Postal Service Shared Energy Savings Partnership Successful in Atlanta Upgrade
February 1, 2002
The Atlanta District of the U.S. Postal Service recently completed construction on a $3.2�million shared energy savings project at the Bulk Mail Center (BMC) in Atlanta, Georgia. The Postal Service's regional headquarters in Memphis, Tennessee, awarded a contract for the project to Municipal Electric Authority of Georgia (MEAG). MEAG, an Atlanta-based electrical cooperative, selected Custom Energy, LLC, an energy services company, to provide comprehensive turnkey, design-build, construction, energy, and financial services for the shared energy savings project. By implementing the MEAG/Custom Energy project, the BMC and the Postal Service are enjoying a significant reduction in facility operating costs, an increase in facility production, and a greatly improved working environment for employees.
MEAG addressed concerns regarding the Postal Service's aging central chilled water plant. Only one of the facility's two 900-ton centrifugal chillers was operational, and both used CFC-11, a banned and increasingly scarce refrigerant. The chillers were contaminated by asbestos from the cooling towers, as were the towers themselves (asbestos was used as the fill material in the original towers). The original controls for the plant's HVAC systems were also defunct, requiring that all of the equipment be operated manually.
The Postal Service's shared energy savings performance contracting approach offers several advantages— primarily it eliminates the up-front expense involved in the analysis, design, and construction phases. The customer incurs no expense until the work is complete and operational. The performance contractor (MEAG) funds the project, including long-term financing for a period of up to 10 years. The project is designed so that the facility's monthly energy savings amount is at least as much as the finance payments, and any excess is an immediate benefit for the customer.
The BMC project began with a preliminary energy audit, which outlined a number of potential energy projects and provided estimated energy savings and implementation costs. The Postal Service evaluated a detailed feasibility study that provided investment grade estimates of energy savings and guaranteed project pricing, and selected promising projects. It was apparent early in the process that the cost savings generated by the new chillers would not be sufficient to pay for their installation in the 10-year period. Fortunately, the Postal Service was able to "buy down" the chiller plant payback period using funds earmarked for CFC replacement.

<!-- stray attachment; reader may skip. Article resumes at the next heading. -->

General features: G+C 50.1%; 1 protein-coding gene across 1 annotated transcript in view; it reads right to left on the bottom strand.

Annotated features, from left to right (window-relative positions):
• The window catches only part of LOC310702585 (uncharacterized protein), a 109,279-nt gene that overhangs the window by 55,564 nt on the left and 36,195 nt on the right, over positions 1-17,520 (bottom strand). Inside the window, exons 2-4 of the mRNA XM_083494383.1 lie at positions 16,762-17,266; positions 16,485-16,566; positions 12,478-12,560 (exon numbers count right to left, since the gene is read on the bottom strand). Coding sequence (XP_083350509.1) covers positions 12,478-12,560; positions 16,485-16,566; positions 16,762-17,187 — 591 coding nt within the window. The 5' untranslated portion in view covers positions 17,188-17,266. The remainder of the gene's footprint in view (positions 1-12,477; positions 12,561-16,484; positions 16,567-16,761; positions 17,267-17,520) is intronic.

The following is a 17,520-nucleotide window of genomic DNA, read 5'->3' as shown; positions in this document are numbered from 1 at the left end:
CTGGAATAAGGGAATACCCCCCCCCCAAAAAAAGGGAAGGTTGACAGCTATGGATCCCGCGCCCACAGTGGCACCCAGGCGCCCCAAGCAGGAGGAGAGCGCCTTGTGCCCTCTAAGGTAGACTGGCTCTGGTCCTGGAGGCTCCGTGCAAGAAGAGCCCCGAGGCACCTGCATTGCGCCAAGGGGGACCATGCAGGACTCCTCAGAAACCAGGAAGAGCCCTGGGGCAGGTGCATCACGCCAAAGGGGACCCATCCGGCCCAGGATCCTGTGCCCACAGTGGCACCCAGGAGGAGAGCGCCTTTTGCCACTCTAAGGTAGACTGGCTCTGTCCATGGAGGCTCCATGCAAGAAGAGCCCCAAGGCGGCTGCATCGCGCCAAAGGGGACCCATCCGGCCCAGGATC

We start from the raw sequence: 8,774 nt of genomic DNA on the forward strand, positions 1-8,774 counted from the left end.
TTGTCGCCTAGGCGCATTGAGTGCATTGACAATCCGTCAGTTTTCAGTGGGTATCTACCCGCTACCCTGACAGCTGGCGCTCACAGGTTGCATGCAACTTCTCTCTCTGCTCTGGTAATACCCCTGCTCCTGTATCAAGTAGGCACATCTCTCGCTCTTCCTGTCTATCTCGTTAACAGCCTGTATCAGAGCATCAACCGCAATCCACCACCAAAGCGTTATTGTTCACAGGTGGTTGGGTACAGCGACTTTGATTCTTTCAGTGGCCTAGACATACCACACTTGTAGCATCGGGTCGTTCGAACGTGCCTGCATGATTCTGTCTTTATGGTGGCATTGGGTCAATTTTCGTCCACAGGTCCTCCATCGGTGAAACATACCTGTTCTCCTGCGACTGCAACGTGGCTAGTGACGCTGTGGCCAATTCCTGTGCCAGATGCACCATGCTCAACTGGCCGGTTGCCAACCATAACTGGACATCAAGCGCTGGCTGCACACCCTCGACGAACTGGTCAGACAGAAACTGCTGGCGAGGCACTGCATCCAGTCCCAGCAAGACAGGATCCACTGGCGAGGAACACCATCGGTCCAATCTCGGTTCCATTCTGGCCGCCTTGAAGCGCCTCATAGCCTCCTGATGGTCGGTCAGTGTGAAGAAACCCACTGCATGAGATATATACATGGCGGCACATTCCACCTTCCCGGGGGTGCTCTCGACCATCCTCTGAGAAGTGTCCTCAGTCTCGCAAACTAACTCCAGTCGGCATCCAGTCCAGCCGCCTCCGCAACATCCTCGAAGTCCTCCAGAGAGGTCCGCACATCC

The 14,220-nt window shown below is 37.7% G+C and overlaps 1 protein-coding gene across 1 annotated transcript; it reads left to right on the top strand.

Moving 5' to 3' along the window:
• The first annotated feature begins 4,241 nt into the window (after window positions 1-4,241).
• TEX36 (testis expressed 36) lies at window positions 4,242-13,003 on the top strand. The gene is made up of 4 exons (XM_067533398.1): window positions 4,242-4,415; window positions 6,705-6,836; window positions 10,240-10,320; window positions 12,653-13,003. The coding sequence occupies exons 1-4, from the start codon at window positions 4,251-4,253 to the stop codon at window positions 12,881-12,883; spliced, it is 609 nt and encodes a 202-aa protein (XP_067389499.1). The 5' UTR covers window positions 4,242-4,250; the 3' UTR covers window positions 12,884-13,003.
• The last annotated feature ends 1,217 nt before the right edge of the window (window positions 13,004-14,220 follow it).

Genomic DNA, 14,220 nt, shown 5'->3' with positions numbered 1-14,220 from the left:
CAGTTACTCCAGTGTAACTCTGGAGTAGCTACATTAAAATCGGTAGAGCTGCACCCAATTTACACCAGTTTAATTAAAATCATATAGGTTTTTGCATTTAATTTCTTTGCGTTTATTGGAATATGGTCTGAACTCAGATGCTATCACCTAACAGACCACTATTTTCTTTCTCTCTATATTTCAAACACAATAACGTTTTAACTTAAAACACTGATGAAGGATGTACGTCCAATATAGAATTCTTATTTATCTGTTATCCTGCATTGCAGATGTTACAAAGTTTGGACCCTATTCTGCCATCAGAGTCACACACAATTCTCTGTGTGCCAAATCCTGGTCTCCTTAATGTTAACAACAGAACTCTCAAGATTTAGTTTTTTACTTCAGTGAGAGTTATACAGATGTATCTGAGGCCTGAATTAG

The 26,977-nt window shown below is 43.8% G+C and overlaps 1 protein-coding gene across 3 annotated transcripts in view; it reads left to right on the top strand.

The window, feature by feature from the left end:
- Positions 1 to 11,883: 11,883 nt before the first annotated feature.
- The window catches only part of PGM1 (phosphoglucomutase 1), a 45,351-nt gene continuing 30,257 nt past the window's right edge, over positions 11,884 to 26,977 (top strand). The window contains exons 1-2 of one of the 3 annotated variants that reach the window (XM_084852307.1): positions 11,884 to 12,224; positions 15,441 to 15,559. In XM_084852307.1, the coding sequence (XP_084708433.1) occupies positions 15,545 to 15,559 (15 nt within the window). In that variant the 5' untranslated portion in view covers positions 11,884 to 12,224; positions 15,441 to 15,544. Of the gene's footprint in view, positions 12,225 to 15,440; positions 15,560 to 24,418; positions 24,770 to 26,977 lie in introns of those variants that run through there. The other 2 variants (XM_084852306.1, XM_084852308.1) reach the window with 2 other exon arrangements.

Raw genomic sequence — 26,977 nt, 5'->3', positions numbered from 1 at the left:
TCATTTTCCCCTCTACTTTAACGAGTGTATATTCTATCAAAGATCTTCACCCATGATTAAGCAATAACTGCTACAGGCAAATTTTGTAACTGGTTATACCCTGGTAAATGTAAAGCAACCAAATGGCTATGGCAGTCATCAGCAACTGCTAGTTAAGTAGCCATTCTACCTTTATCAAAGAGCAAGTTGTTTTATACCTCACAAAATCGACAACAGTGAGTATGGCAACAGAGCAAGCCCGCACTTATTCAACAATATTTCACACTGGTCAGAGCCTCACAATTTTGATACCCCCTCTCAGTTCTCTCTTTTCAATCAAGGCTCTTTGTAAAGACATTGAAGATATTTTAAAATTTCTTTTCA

Custom Energy investigated a variety of chiller plant options, including gas-fired absorption and engine-driven chillers as well as conventional electric machines. The best solution was found to be an all-electric system of three centrifugal chillers of 525�tons each and one rotary screw chiller with a capacity of 250 tons. This combination offered an excellent combination of efficiency (0.6�kilowatt per ton) and operating flexibility, as well as a level of redundancy desired by the Postal Service. Custom Energy also converted the facilities' original chilled water pumping system from constant to variable flow, using a primary/secondary layout with four new primary pumps and a new 100-horsepower secondary pump. The facility is now outfitted with a new secondary pump and its two existing secondary pumps were converted to variable speed operation with the installation of three adjustable frequency drives.
Custom Energy also made extensive modifications to the 28 single-zone and three multi-zone air handling units at the BMC. Other upgrades to the facility include the replacement of supply fan motors with new, energy-efficient motors equipped with adjustable frequency drives, converting the systems from constant to variable air volume. All of the chilled water and hot water control valves have been replaced with new valves with electric operators. A state-of-the-art direct digital energy management and control system is being installed that will provide total HVAC system control.
In addition, Custom Energy retrofitted the lighting systems in the three-story office portion of the facility. More than 3,300 fluorescent fixtures were converted from the existing T12 lamps and magnetic ballasts to T8 lamps with high-frequency electronic ballasts.